On November 5, 2001, Douglas Coe entered into an Investment Management Agreement ("IMA") with Gramercy Advisors, LLC, FAC Ex. A; and executed a "Belief Letter" in which he represented that "the investments made pursuant to the [IMA]" were, to the best of his belief based on consultation with legal advisors, "in accordance with all the laws, rules and regulations applicable." FAC Ex. B ¶¶ 1-2. Both the IMA and the Belief Letter contained language disclaiming Plaintiffs' liability to Coe. FAC Ex. A §7(b)-(e); FAC Ex. B ¶ 2(c). Coe later entered into four Contribution Agreements through which he transmitted more than $3.5 million to Plaintiffs.[2] FAC Exs. E-G; Dkt. 42 Ex. 1. The Contribution Agreements effected the transactions contemplated by the IMA and the Belief Letter. FAC ¶ 22. Each Contribution Agreement contained a non-exclusive forum selection clause; the first three indicated that forum was New York City and the fourth chose Los Angeles County. FAC Ex. E-G § 3(d), Dkt. 42 Ex. 1 § 3(d).[3]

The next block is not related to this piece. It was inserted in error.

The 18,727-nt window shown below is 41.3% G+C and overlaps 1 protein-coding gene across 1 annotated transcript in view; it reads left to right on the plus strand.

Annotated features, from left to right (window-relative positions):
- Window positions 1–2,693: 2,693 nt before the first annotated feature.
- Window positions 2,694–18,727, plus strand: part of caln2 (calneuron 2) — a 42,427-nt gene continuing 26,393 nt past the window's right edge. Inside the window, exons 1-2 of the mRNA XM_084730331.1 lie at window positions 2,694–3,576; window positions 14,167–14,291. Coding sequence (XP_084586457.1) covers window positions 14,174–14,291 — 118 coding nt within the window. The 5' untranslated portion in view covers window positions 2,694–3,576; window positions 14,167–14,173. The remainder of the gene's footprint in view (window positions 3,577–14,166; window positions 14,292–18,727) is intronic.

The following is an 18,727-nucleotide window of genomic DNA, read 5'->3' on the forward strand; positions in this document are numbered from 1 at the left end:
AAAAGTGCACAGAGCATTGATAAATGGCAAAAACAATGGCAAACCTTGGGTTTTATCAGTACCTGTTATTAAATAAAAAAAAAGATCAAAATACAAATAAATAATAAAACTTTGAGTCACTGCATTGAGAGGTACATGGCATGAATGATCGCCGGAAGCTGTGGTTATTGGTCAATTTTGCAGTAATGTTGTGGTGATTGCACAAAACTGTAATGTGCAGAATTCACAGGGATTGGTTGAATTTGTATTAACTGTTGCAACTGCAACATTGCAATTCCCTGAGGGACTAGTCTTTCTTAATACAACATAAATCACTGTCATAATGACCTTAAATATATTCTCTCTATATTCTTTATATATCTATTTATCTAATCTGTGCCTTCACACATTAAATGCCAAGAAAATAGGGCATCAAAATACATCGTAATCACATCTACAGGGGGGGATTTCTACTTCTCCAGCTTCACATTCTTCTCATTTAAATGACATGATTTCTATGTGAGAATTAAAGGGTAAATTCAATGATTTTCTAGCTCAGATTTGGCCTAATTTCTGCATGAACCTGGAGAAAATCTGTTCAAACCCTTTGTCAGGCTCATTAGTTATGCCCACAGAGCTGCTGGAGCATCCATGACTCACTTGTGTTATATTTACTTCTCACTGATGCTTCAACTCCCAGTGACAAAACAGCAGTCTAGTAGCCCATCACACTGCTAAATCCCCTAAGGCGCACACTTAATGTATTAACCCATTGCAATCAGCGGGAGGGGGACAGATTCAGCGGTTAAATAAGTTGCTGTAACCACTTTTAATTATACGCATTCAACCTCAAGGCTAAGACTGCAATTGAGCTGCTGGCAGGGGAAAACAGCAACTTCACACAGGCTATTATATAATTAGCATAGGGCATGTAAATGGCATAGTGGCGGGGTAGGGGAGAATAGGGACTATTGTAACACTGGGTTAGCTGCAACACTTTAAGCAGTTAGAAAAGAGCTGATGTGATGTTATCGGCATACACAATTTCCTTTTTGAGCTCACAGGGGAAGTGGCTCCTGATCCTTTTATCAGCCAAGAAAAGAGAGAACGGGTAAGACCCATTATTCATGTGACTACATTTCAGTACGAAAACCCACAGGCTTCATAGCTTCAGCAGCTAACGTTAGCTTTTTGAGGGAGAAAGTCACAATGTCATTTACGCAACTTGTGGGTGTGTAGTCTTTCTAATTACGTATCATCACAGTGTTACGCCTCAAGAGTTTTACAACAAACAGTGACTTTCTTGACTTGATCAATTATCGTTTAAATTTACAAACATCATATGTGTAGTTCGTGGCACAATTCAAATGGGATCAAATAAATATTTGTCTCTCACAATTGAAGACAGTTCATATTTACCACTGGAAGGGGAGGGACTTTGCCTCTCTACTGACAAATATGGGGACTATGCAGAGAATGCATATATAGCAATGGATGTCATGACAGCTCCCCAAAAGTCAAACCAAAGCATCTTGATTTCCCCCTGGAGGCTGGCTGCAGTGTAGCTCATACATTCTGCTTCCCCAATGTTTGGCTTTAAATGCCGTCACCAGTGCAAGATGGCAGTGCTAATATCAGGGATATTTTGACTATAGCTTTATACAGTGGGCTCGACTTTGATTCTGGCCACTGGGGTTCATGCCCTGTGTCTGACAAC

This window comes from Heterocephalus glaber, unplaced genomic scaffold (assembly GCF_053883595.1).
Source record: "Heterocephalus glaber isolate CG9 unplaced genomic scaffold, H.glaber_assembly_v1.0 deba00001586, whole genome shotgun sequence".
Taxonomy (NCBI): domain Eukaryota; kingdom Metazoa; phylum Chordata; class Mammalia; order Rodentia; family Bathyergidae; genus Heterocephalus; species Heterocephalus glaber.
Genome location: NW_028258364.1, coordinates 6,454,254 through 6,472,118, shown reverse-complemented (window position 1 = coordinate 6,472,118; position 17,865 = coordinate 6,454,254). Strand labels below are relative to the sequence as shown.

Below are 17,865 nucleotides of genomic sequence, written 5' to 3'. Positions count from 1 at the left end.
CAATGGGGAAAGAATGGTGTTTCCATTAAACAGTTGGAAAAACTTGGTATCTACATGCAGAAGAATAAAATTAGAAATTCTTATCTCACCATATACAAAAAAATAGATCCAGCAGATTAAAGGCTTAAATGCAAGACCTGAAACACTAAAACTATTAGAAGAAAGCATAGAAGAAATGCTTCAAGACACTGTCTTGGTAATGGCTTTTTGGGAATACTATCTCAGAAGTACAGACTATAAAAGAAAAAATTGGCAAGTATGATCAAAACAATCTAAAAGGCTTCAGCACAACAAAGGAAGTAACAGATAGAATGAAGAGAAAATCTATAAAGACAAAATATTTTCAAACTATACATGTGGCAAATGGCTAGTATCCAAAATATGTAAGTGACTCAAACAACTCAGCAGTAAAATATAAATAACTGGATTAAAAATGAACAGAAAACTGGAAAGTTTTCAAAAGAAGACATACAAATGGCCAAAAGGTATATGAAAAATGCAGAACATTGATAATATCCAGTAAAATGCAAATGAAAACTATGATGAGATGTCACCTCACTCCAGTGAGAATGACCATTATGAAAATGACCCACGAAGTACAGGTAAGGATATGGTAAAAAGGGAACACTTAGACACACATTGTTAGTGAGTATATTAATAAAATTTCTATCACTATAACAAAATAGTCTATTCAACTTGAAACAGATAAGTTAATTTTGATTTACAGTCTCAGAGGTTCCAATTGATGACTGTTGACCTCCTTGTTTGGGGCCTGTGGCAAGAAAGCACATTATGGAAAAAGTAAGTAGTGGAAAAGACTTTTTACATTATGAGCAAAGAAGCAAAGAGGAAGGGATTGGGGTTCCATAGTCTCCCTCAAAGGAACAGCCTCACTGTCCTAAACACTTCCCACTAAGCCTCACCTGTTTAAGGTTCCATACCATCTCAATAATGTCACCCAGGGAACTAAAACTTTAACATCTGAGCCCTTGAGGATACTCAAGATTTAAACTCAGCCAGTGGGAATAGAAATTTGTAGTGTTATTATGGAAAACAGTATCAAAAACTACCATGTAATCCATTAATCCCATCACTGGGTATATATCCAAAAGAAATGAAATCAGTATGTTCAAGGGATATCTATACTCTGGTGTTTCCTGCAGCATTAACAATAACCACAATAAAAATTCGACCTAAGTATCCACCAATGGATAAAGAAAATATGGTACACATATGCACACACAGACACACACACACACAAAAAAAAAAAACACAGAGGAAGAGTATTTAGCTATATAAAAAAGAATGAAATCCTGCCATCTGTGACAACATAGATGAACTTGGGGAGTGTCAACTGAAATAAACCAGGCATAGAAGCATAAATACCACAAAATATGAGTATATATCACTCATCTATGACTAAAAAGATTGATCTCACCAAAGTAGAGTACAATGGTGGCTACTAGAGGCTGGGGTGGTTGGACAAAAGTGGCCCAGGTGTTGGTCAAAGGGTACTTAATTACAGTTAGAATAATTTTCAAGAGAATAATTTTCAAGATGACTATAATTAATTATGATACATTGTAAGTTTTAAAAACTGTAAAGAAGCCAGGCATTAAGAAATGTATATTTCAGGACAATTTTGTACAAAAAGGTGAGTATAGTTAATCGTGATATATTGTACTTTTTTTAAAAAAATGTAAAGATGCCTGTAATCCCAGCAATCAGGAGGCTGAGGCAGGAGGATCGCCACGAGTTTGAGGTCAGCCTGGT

Pursuant to the BDO and Proskauer recommendations, the Coes included a loss of approximately $6 million on their 2001 tax return and a loss of approximately $5.1 million on their 2002 tax return. FAC ¶ 23. The IRS ultimately rejected the Coes' tax strategy, and the Coes had to pay "back-taxes, interest, and penalties as a direct result of their participation in" the tax-avoidance scheme. FAC Ex. C ¶¶ 106-07. The Coes then brought suit in the Circuit Court of Cook County, Illinois, against BDO, Gramercy Advisors LLC, Gramercy Financial Services LLC, Gramercy Capital Recovery Fund LLC, Gramercy Emerging Markets Fund LLC, KSHER AA LLC, and many others. FAC Ex. C.